North Hollywood Grabs the Spotlight

The northern Los Angeles neighborhood has emerged as a major live-work-play submarket … but can it survive the boom?


On a typically bright and crisp fall afternoon in Los Angeles last November, Abbey Ehman and Brad Cox of Trammell Crow Company showed Commercial Observer around the future site of its District NoHo project in North Hollywood.

The starting point was just south of the development, on the rear patio at the historic Lankershim Depot building at 11275 Chandler Boulevard. Today, it’s a Groundwork Coffee, catering to an ethnically diverse population on a busy corner of North Hollywood. The building, which once housed the Pacific Electric Red Car line, sat dormant for 30 years until its recent resurrection. With new apartments rising nearby and a bustling street-life scene, it was an apt setting to absorb the plans Trammell Crow has for District NoHo — and for North Hollywood itself.

SEE ALSO: Powell Hints Fed Won’t Lower Interest Rates Until Late This Year

Contrary to its name, North Hollywood is not contiguous with Hollywood and is located in East San Fernando Valley, just east of the 170 freeway and north of the 134 freeway. It’s long been known as a nondescript area that housed the Academy of Television Arts and Sciences, and borders places like Sun Valley, Burbank, Toluca Lake and Studio City.

But recently, North Hollywood has become an all-important, millennial workforce-courting hub. With 40,000-square-feet of the We Company’s WeWork NoHo space at Lankershim and Magnolia Boulevards unfurling this fall; a savvy community branded the Noho Arts District; and quirky, colorful eateries such as Kahuna Tiki, Urban Kebab and Republic of Pie dotting Magnolia Boulevard, North Hollywood has become a hip, quasi-bohemian destination.

In December, El Segundo-based Trammell Crow and partner MetLife officially submitted plans to the city of Los Angeles, topping off nearly four years of complex planning for a public-private partnership with the LA County Metropolitan Transportation Authority. If approved, the transit-centric mixed-use project will breathe new life into the North Hollywood Metro station portal at Lankershim Boulevard and South Chandler, a major junction in the area.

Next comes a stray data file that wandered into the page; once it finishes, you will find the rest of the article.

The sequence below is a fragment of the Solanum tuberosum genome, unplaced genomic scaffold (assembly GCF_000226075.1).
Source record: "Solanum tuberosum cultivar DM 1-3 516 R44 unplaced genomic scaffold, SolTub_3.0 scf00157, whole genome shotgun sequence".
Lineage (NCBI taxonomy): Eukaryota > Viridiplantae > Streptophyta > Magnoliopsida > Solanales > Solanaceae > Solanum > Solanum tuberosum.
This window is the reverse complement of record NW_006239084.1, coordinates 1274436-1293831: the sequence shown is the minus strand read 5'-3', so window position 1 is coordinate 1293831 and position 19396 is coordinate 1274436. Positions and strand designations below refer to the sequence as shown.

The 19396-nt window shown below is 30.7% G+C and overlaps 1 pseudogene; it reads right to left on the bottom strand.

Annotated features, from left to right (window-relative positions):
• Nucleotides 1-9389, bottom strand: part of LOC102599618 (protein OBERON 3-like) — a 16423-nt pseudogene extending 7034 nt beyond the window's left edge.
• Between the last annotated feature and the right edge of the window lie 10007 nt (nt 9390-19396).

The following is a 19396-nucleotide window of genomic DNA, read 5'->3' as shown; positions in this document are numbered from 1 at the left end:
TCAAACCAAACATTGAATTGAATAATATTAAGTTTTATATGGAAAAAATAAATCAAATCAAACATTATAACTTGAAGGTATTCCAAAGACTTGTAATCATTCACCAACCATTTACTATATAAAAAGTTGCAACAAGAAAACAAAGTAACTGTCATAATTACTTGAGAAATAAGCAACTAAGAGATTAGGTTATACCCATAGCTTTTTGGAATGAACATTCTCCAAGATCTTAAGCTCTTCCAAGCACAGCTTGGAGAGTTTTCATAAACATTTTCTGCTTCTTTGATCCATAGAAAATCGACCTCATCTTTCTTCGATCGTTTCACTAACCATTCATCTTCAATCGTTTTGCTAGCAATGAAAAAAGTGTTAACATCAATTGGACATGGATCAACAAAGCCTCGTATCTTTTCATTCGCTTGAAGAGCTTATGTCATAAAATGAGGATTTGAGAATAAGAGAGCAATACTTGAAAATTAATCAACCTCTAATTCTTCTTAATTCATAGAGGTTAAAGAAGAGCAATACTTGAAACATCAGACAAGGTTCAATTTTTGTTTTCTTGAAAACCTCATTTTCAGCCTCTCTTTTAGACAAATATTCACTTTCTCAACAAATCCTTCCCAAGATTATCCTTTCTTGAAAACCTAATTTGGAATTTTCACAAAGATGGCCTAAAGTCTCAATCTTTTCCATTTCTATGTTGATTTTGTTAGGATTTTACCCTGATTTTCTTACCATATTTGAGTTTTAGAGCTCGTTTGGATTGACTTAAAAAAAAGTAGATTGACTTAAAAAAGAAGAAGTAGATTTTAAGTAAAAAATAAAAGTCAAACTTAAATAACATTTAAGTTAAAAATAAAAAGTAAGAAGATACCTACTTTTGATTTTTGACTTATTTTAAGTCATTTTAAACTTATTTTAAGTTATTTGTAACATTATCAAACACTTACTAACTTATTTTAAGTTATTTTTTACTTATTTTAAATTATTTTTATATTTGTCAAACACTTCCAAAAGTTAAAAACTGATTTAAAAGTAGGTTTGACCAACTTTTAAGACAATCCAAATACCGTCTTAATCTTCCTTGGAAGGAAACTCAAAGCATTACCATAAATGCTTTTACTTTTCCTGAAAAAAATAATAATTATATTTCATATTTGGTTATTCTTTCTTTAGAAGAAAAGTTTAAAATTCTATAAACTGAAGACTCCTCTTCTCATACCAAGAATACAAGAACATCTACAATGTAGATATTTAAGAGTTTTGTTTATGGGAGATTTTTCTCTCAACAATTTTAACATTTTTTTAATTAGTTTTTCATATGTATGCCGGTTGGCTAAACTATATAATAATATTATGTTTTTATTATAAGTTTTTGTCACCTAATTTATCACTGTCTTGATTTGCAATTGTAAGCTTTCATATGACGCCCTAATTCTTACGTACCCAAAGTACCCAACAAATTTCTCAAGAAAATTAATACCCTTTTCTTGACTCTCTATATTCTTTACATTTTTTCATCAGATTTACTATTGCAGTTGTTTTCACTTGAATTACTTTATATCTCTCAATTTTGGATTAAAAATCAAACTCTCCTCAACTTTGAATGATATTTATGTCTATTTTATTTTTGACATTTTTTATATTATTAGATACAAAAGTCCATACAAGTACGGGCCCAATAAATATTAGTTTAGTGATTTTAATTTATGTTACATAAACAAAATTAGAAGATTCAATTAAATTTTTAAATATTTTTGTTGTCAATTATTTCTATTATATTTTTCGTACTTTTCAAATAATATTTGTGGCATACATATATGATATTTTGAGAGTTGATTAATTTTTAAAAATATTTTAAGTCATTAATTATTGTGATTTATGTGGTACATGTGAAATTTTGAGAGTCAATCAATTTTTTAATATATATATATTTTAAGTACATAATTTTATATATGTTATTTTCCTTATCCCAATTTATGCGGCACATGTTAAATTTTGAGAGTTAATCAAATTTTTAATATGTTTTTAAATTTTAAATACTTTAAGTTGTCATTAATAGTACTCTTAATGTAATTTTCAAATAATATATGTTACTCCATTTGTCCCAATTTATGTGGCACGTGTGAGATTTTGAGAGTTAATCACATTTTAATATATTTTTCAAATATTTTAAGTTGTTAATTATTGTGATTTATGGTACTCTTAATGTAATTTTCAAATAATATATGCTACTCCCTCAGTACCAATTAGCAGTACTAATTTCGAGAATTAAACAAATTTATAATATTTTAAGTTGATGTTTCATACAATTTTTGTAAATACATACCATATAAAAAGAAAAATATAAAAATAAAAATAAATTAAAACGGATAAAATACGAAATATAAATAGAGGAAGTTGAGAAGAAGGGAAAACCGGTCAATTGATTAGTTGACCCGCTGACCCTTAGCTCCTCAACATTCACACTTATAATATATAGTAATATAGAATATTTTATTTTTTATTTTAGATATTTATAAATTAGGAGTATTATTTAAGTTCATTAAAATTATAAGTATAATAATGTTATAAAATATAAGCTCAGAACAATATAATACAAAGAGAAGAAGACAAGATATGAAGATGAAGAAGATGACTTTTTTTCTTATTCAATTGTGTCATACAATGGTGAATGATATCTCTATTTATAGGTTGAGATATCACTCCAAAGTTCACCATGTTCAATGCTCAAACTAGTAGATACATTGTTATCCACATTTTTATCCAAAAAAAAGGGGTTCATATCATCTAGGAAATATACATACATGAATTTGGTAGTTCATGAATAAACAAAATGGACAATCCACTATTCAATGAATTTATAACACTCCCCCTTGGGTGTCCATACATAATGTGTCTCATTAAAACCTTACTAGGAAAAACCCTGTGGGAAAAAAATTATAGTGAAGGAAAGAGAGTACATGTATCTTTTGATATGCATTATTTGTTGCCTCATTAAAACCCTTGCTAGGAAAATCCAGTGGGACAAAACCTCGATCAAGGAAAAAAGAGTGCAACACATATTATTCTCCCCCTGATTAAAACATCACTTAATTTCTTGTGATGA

“We are enthusiastic about the growth, especially of the entertainment industries located in and around the eastern San Fernando Valley, with District NoHo as the anchor of the creative community,” said Ehman, who serves as a vice president at Trammell. “The project is representative of the way Los Angeles County will grow — access to transit, community open space, quality jobs, experiential retail, and a dense residential community that includes affordable housing. Our vision for the project is an urban village in the Valley, rooted in transit, and infused with art and culture.”

Plans for District NoHo call for eight buildings that will house 1,500 apartment units (of which 300 will be affordable units), 500,000 square feet of office and 100,000 square feet of retail space.

The hope, Ehman and Cox explained, is that most of the tenants occupying the 1,200 market-rate apartments will be entertainment or tech professionals; if they are not working at the local North Hollywood overage of various media companies, they will be commuting by Metro to nearby media and tech hubs in Burbank, Studio City, Hollywood and Downtown L.A.

“Over the next several years, the San Fernando Valley will continue as a highly desirable location to live, work and play, with the North Hollywood Transit Center at the epicenter of the growth,” Cox, a senior managing director of Trammell’s housing arm High Street Residential, said. “When it opens in 2023, the project will bring a diverse offering of residential, office, retail and affordable housing to North Hollywood.”

Construction is set to kick off late next year, with the project opening across six phases, and the work is expected to take six to eight years to complete.